My Dadi had got the Christmas cake recipe from Robert. His father, Barkat, used to work as a cook in Lucknow for my maternal great-grandmother, Constance Dass, Principal of Isabella Thoburn College (1939-45). My maternal grandmother, Premilla Mukarji, Constance’s daughter, used to speak of this cake recipe. Nani was a very good cook too, but it was always a laborious process with her. Whereas with Dadi, a warm, generous food hug is what she revelled in, even though it was not the mainstay of her existence. Teaching was. Dadi established schools that still exist. Robert gave my Dadi the recipe, much before my mother, Shobhana Bhattacharji, married into the family. Meanwhile, the recipe had travelled.
I inherited the same recipe from both sides of my family, but like all good recipes, it was open to many interpretations and variations. Dadi had adapted it to suit the morally correct palates and done away with the rum, increased the petha and reduced some of the rich masala. I do not recall Dadi adding spices. Her cake tasted like an ordinary fruit cake that existed in vast quantities but lacked the razzle-dazzle. When I read the recipe written by Constance Dass, the weights and measures were in seers and chhataks. Also, it was richer than I had imagined. The first couple of times I made the recipe I followed her instructions to the letter and the cake rose beautifully, especially when the egg whites were folded into the batter. No baking powder is required. The stiff egg whites do the needful. Slowly, I tweaked the recipe to soak the masala in rum. I prefer to do this in September and bake in December. In fact, I pickle vast quantities of the masala in a glass jar belonging to my great-grandmother, Badi Dadi or Mary Chandulal Mukarji, my mother’s dadi. This is used in the cakes, mince pies and panettone too. Ideally speaking the cakes should have rum dribbled over them too. Badi Dadi was so called because my twin brother and I had to differentiate between the two dadis in our life. Badi Dadi was a tremendous cook herself, she had a fantastic kitchen in Dalhousie, using wood fire and box ovens to churn out magnificent meals with clockwork precision. There was no fussiness in her cooking.
I love the manner in which food histories get passed on from generation to generation through their use and through the stories that are told. Shakuntala Bhattacharji only transmitted recipes orally or she demonstrated a dish. Whereas Constance Dass and Mary Chandulal Mukarji wrote recipes –they are a fine repository of food influences and regional cooking. I still consult them. The recipes also bring out the fact that an Indian Christian family did not observe any food taboos, so we had quite a selection of dishes. All tried and tested too! My mum, masi and I continue the tradition of writing recipes and have amassed quite a collection. It is still my go-to repository rather than the internet.
This Christmas cake recipe is the basis of a good wedding cake too. I made a 25 kg, five-tier cake, with homemade marzipan, royal icing, and orange marmalade for my brother’s wedding. I made everything from scratch, including the blessed marzipan by crushing almonds and kneading the dough till it rolled smoothly. My mother provided some of her to-die-for bittersweet marmalade with its fine slivers of translucent orange peel. Layering the cake, with marmalade, marzipan and royal icing, I decorated it with tiny flowers made with icing sugar as well as lots of fresh flowers. It was so heavy that a special wooden cake stand had to be made. It preserves well for at least six months.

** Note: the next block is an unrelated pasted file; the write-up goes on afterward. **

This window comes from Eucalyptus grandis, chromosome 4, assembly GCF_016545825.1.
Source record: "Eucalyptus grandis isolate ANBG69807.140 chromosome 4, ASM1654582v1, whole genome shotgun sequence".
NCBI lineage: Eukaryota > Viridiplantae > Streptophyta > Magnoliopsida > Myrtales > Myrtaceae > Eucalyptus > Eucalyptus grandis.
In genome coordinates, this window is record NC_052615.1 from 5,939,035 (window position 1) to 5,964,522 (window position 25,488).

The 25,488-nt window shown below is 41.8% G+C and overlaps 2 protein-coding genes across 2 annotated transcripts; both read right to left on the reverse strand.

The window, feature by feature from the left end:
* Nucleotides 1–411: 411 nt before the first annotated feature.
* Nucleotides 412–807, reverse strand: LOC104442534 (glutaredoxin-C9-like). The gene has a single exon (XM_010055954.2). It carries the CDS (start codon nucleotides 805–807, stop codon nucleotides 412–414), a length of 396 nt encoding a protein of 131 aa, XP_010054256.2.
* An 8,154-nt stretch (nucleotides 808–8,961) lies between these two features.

For my own wedding, I did not have the time to make the cake. My fiancé Jacob Rose brought sample pieces of cake to test. I was horrified. They tasted ghastly, nothing but simple cake being passed off as wedding cake! I insisted on meeting the baker, Philip. He came. A family consultation was held. Philip explained the process. I did not approve. So, I gave him my Christmas cake recipe and said, use this. He did and we had a delicious wedding cake. Philip used the recipe to turn around his Christmas cakes and became a huge commercial success. So much so that even we get slices of it at our church fellowship after midnight service. Philip modified it further, to make it a commercially viable option. After his death, his nephew inherited the business, and the tradition continues. The recipe lives.
Today, I am probably one of the few, if not the only one, in my generation and in the extended clan who makes Christmas pakwan. The process begins weeks ahead. With time, I have modified the offerings to incorporate Jacob’s tastes and childhood memories and create new ones for our daughter, Sarah Rose. So now I prepare Christmas cake, mince pies, panettone, pinnis with pumpkin seeds, panjiri, gujiyas, ginger cookies, shammi kebabs, khope ka keema, yakhni pullao, mathri with zeera, cinnamon rolls and more. Everything is homemade, including the desi ghee/clarified butter that I use in the panjiri and gujiyas. It is a juggling feat that calls for my professional publishing commitments, teaching, and cooking to dovetail into each other. How I manage is nothing short of a Christmas miracle!
We are Christians and have been for generations. It means we have recipes from across the country and relatives are to be found everywhere. The pakwan that we serve at home is an amalgamation of these experiences and is a fine testament to the syncretic nature of India. The recipes that we use can be found in Muslim, Hindu and Christian households. Ultimately, it does not matter which faith these foods originate from. It is the joy of cooking, providing hospitality, and watching others revel in the food hug!
23 Jan 2023